The New Democrat government in British Columbia started the spring legislative session promising more affordable homes for vulnerable people, but ended the sitting Thursday amid turmoil over its public housing agency.

An Ernst and Young audit released Monday found mismanagement and risk to public dollars at the Crown corporation BC Housing, and has the government facing sharp criticism as it left the legislature pledging tighter controls.

The audit concluded there was mismanagement related to a conflict of interest between Shayne Ramsay, the former chief executive officer at BC Housing, and his spouse, Janice Abbott, who is CEO at Atira Women's Resource Society, the corporation's largest housing operator.

Housing Minister Ravi Kahlon said Thursday the government will continue to provide housing to people who need it most, but for now has halted new funding to Atira and will launch another audit.

"We will not be providing any new dollars," he said. "We will be doing an audit on where the dollars are going and making sure that they are spent according to what they were sent to them for."

Opposition BC United Leader Kevin Falcon said the report uncovers a scandal that points toward Premier David Eby, a former housing minister.

"My friends, this has been a continued pattern with this premier, and frankly the public's not being served well when they're not being transparent and honest about just how big this scandal at BC Housing really is," he said.

Falcon said the session, which started in February, was "forgettable."

"I would just ask British Columbians: does anyone feel like anything is better after this legislative session?" he said.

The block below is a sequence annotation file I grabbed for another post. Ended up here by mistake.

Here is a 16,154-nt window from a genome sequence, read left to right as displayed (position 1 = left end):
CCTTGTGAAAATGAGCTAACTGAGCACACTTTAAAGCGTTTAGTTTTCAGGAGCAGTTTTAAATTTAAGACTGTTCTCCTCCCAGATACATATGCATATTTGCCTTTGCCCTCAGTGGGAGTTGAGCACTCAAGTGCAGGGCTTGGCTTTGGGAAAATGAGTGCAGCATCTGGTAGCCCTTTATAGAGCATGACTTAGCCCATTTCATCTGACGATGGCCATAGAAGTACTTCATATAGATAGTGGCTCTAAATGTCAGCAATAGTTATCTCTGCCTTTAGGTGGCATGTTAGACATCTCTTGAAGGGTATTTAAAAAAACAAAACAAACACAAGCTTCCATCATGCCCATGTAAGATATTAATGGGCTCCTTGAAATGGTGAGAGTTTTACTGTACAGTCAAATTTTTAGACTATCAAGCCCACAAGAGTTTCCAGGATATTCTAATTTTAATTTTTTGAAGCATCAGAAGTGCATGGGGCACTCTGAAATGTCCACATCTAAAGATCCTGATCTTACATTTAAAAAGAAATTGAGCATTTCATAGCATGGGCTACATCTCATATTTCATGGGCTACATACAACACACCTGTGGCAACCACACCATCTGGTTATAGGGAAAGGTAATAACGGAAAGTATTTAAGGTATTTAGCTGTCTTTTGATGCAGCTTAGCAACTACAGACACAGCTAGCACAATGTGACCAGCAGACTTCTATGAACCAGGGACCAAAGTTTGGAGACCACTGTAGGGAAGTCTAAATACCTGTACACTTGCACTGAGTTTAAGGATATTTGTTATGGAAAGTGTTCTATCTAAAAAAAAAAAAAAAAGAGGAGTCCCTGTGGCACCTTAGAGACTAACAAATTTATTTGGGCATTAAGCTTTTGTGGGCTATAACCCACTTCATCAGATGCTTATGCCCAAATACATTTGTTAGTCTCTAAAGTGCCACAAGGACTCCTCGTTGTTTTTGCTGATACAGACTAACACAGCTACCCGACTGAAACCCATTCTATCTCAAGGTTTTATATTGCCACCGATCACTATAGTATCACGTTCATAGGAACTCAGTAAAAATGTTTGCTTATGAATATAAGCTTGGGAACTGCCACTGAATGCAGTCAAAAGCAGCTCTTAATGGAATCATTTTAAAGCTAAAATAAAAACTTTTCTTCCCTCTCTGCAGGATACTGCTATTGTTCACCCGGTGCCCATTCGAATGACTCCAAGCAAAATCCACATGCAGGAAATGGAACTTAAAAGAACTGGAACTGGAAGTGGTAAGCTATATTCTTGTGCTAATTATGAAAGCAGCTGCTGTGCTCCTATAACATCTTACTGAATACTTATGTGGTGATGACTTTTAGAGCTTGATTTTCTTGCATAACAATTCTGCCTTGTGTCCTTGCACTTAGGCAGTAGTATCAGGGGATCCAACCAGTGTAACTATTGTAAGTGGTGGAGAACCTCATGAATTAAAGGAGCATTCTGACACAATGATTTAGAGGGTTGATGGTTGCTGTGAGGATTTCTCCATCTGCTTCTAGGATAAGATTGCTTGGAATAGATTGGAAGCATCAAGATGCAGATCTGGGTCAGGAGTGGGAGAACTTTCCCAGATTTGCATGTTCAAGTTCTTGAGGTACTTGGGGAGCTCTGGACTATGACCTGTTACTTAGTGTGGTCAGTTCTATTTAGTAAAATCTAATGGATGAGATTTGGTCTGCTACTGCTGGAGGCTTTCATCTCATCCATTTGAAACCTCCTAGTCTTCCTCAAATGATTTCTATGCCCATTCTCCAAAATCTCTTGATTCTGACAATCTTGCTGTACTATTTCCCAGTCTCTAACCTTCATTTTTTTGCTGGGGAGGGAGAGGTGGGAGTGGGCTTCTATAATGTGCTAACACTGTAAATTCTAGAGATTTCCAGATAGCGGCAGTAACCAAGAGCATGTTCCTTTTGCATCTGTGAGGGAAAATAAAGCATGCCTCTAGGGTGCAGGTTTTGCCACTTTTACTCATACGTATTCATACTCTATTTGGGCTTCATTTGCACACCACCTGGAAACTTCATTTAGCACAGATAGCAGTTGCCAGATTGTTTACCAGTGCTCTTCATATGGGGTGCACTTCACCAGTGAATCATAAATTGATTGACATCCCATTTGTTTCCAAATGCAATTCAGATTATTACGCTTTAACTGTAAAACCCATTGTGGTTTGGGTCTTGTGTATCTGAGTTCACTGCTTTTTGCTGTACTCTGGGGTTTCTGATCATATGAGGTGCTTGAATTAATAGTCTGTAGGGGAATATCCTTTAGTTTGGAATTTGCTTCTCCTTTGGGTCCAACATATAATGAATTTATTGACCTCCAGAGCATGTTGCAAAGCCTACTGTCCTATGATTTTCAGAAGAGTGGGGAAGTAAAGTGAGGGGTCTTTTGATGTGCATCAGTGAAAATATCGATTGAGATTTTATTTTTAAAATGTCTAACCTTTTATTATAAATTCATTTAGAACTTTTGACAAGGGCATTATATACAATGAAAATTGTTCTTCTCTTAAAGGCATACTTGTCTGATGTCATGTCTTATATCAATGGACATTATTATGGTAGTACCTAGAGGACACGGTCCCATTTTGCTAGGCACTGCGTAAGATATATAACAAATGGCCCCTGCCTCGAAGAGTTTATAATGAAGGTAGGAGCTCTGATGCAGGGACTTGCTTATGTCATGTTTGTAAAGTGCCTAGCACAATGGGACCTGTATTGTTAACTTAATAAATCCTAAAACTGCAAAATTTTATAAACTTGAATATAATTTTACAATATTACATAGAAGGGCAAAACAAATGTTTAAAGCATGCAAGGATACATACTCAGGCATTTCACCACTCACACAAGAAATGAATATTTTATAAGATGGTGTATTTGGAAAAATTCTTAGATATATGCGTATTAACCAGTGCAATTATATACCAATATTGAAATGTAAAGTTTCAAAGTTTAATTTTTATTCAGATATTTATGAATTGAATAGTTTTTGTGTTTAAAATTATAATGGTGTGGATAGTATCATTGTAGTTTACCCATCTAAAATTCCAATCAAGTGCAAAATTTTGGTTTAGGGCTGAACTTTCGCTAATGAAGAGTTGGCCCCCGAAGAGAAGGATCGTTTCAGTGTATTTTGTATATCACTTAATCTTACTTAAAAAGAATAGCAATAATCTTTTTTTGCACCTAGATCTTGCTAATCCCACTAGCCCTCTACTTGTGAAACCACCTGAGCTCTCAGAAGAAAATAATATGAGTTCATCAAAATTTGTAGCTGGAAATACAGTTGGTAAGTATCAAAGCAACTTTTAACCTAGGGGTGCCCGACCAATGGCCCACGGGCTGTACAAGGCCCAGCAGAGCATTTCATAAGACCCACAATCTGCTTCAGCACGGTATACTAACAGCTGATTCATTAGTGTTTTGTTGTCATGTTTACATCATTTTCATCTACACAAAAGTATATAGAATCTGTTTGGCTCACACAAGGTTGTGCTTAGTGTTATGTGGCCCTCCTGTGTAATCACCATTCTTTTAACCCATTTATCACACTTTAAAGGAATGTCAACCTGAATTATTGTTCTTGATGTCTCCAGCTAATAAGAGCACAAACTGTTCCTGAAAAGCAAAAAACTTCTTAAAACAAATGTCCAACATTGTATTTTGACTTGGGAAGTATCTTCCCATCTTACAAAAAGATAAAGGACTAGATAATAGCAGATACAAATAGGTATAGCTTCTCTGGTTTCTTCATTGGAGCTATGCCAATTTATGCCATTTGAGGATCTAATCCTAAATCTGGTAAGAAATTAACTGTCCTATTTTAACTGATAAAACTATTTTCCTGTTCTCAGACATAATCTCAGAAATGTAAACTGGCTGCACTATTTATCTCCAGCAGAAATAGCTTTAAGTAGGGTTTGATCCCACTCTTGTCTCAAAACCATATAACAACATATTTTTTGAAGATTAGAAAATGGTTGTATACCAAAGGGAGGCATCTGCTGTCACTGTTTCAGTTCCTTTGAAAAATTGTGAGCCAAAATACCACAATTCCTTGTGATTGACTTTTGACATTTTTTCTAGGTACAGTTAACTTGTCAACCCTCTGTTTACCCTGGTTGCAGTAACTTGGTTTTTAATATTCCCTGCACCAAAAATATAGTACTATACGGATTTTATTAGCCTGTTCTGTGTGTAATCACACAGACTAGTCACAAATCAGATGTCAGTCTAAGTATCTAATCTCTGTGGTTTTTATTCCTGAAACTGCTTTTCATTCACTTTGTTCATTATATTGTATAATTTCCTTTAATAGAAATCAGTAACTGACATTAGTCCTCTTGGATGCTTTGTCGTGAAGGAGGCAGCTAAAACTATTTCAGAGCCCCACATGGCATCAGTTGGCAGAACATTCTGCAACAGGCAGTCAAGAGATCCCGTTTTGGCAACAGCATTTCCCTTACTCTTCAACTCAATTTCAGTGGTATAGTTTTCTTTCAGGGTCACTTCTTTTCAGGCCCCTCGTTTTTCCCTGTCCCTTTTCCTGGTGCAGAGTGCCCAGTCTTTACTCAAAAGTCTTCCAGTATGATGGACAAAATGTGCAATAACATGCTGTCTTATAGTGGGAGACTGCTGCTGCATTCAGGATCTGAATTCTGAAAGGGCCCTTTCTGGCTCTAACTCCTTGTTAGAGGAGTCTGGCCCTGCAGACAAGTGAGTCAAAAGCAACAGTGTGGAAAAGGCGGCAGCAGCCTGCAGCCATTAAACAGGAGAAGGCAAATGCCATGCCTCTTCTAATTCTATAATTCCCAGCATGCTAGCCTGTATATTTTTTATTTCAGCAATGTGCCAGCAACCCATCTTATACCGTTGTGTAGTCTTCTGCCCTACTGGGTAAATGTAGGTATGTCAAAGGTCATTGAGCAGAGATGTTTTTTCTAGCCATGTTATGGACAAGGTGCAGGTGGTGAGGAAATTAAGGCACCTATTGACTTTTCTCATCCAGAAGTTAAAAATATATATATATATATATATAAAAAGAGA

NDP leaves spring sitting at legislature facing turmoil in public housing management. #BCPoli #Housing

Falcon said health care has deteriorated to the point where doctors are telling patients at some hospitals not to show up at emergency wards because of physician shortages.

"Then we've got crime," he said. "Who on earth thinks that crime on our streets has gotten any safer?"

Falcon said the housing issue goes beyond the current situation with BC Housing.

"British Columbians are staring at the highest housing prices in North America and the highest average rents in Canada," he said.

Kahlon said the government passed 25 pieces of legislation this spring, including new laws that allow police to seize proceeds of crime, help close the gender pay gap and make the National Day for Truth and Reconciliation a statutory holiday.

"From the first day of this session until the last, our focus has been on the things we can do in here to make people's lives better out there," Kahlon said in a statement.

Green Leader Sonia Furstenau said she's concerned the government moves in directions opposite to what it says it will do.

"They say one thing and they do the other," she said, adding logging is occurring in areas where harvesting of old-growth forests was scheduled for deferral.

Health Minister Adrian Dix said measures the government implemented during the COVID-19 pandemic are paying dividends today.

He said the government's vaccination program, legislating paid sick days, ensuring 100 per cent of health workers are vaccinated and keeping public schools open were all measures that helped the province navigate the pandemic.

"The strength of our response here has been public health led, and that we've adapted," said Dix.

This report by The Canadian Press was first published May 11, 2023.

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